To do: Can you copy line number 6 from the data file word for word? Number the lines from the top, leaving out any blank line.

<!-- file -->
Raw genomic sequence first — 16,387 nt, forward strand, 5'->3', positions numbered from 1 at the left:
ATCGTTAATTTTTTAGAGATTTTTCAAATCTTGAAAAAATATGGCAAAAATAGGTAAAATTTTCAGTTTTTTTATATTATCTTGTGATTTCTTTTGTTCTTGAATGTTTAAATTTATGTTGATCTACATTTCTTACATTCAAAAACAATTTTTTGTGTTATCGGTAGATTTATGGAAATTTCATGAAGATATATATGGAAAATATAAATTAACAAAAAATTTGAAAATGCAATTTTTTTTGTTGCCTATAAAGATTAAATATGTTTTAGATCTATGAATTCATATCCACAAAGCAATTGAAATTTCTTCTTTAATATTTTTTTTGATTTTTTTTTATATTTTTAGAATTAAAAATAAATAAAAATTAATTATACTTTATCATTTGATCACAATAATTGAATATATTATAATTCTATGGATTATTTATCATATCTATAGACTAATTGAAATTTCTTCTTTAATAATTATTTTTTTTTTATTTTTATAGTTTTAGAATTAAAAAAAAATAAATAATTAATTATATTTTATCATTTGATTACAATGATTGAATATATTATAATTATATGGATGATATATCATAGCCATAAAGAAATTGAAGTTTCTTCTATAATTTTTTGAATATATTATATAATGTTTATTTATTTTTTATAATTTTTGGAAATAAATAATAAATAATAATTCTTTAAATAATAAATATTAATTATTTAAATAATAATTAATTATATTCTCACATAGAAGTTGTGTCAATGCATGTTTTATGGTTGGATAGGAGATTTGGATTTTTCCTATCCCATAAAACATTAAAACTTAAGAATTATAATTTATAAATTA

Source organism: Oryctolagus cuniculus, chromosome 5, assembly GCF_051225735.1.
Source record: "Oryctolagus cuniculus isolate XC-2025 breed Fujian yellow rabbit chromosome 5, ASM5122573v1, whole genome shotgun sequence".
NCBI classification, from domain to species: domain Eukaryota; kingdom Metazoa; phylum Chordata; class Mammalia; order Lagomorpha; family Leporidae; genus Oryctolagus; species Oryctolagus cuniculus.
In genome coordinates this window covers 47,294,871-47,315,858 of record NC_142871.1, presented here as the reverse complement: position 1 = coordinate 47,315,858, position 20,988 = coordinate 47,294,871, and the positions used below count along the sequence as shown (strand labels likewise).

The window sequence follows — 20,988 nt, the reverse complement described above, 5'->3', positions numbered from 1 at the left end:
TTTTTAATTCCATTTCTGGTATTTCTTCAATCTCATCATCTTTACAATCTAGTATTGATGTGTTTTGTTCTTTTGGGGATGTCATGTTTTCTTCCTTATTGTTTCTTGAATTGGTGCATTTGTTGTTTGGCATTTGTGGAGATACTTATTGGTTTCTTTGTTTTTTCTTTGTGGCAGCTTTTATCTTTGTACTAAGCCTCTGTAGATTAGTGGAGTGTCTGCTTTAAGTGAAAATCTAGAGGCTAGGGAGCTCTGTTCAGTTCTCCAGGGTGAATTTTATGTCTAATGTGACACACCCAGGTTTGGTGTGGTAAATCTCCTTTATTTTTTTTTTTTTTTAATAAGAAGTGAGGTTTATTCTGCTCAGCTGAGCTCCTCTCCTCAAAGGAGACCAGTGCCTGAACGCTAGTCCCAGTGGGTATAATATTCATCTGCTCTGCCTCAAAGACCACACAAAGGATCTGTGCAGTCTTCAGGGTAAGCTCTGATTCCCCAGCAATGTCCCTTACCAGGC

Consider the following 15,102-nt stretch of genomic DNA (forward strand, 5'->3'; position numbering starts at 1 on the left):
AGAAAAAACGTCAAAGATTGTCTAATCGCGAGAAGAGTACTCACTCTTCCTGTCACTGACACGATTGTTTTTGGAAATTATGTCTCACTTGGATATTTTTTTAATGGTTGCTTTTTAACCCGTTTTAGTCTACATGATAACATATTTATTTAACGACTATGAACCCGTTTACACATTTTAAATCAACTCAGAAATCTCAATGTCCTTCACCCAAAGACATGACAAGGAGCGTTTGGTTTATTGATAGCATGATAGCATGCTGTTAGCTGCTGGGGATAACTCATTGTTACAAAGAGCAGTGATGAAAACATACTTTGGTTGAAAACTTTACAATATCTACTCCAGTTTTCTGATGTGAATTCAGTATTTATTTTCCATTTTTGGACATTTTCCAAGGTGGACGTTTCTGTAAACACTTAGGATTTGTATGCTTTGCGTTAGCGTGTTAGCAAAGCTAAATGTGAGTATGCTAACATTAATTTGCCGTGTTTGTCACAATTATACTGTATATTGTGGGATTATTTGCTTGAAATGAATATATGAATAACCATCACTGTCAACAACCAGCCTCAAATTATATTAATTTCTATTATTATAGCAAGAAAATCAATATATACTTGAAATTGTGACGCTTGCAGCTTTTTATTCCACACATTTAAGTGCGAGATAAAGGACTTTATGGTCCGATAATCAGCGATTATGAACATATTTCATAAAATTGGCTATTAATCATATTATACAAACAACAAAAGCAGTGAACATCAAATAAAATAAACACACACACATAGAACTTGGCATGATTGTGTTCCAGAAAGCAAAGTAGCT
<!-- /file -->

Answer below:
In genome coordinates this window covers 47,294,871-47,315,858 of record NC_142871.1, presented here as the reverse complement: position 1 = coordinate 47,315,858, position 20,988 = coordinate 47,294,871, and the positions used below count along the sequence as shown (strand labels likewise).